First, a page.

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We are not prohibited from pursuing an initial business combination with a company that is affiliated with our initial stockholders, officers or directors. In the event we seek to complete our initial business combination with a target that is affiliated with our initial stockholders, officers or directors, we, or a committee of independent directors, would obtain an opinion from an independent investment banking firm or another independent entity that commonly renders valuation opinions that our initial business combination is fair to our company (or stockholders) from a financial point of view.

Selection of a Target Business and Structuring of a Business Combination

Subject to the requirement that our initial business combination must be with one or more target businesses or assets having an aggregate fair market value of at least 80% of the value of the trust account (less any taxes payable on interest earned) at the time of the agreement to enter into such initial business combination, our management will have virtually unrestricted flexibility in identifying and selecting one or more prospective target businesses, although we will not be permitted to effectuate our initial business combination with another blank check company or a similar company with nominal operations. In any case, we will only consummate an initial business combination in which we become the majority stockholder of the target (or control the target through contractual arrangements in limited circumstances for regulatory compliance purposes as discussed below) or are otherwise not required to register as an investment company under the Investment Company Act. To the extent we effect our initial business combination with a company or business that may be financially unstable or in its early stages of development or growth, we may be affected by numerous risks inherent in such company or business. Although our management will endeavor to evaluate the risks inherent in a particular target business, we may not properly ascertain or assess all significant risk factors.

In evaluating a prospective target business, we will conduct an extensive due diligence review which will encompass, among other things, meetings with incumbent management and inspection of facilities, as well as review of financial and other information which is made available to us. This due diligence review will be conducted either by our management or by unaffiliated third parties we may engage, although we have no current intention to engage any such third parties.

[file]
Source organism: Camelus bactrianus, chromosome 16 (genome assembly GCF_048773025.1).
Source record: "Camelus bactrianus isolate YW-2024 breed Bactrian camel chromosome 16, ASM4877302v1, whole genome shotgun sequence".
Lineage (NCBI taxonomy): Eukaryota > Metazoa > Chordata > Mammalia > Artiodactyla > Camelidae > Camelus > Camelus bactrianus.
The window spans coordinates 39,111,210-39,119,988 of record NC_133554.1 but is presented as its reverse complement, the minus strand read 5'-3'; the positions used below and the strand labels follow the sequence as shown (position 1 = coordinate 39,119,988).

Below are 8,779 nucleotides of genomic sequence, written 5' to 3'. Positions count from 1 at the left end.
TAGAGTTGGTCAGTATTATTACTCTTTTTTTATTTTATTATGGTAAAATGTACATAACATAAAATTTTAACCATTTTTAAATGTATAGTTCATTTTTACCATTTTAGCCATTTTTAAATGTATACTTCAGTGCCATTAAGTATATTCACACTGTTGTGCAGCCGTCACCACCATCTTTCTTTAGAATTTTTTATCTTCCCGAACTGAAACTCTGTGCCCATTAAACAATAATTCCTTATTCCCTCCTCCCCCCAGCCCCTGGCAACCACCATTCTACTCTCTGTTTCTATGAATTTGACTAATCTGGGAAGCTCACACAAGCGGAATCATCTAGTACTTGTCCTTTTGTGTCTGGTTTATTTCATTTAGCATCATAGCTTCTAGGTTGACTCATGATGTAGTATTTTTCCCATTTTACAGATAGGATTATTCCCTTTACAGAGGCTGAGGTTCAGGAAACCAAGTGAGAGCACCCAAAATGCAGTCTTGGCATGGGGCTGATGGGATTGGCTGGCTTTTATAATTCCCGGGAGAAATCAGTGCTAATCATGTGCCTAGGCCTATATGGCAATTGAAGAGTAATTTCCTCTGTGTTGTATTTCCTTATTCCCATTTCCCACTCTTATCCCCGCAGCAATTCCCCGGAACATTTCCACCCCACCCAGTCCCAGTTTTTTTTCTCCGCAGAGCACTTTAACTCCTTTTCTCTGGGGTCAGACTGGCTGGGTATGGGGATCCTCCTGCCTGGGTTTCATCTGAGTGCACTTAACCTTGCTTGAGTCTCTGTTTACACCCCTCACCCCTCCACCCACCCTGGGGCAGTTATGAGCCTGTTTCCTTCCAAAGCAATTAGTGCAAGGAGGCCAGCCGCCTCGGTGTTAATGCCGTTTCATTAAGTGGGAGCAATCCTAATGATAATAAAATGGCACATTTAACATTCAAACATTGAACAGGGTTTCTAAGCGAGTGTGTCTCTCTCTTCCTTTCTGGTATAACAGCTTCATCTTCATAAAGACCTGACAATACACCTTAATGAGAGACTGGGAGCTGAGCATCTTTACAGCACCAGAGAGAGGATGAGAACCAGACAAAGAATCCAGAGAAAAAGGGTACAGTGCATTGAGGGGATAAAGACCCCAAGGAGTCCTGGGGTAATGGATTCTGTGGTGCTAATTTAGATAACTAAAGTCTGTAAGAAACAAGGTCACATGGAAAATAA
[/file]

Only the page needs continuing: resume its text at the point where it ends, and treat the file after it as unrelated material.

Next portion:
The time and costs required to select and evaluate a target business and to structure and complete the business combination cannot presently be ascertained with any degree of certainty. Any costs incurred with respect to the identification and evaluation of a prospective target business with which a business combination is not ultimately completed will result in a loss to us and reduce the amount of capital available to otherwise complete a business combination.

Fair Market Value of Target Business or Businesses

Nasdaq rules provide that our initial business combination must be with one or more target businesses that together have a fair market value equal to at least 80% of the balance in the trust account (less any taxes payable on interest earned) at the time of our signing a definitive agreement in connection with our initial business combination. If our board is not able to independently determine the fair market value of the target business or businesses, we will obtain an opinion from an independent investment banking firm or another independent firm that commonly renders valuation opinions with respect to the satisfaction of such criteria. If our securities are not listed on Nasdaq, we would not be required to satisfy the 80% requirement. However, we intend to satisfy the 80% requirement even if our securities are not listed on Nasdaq at the time of our initial business combination.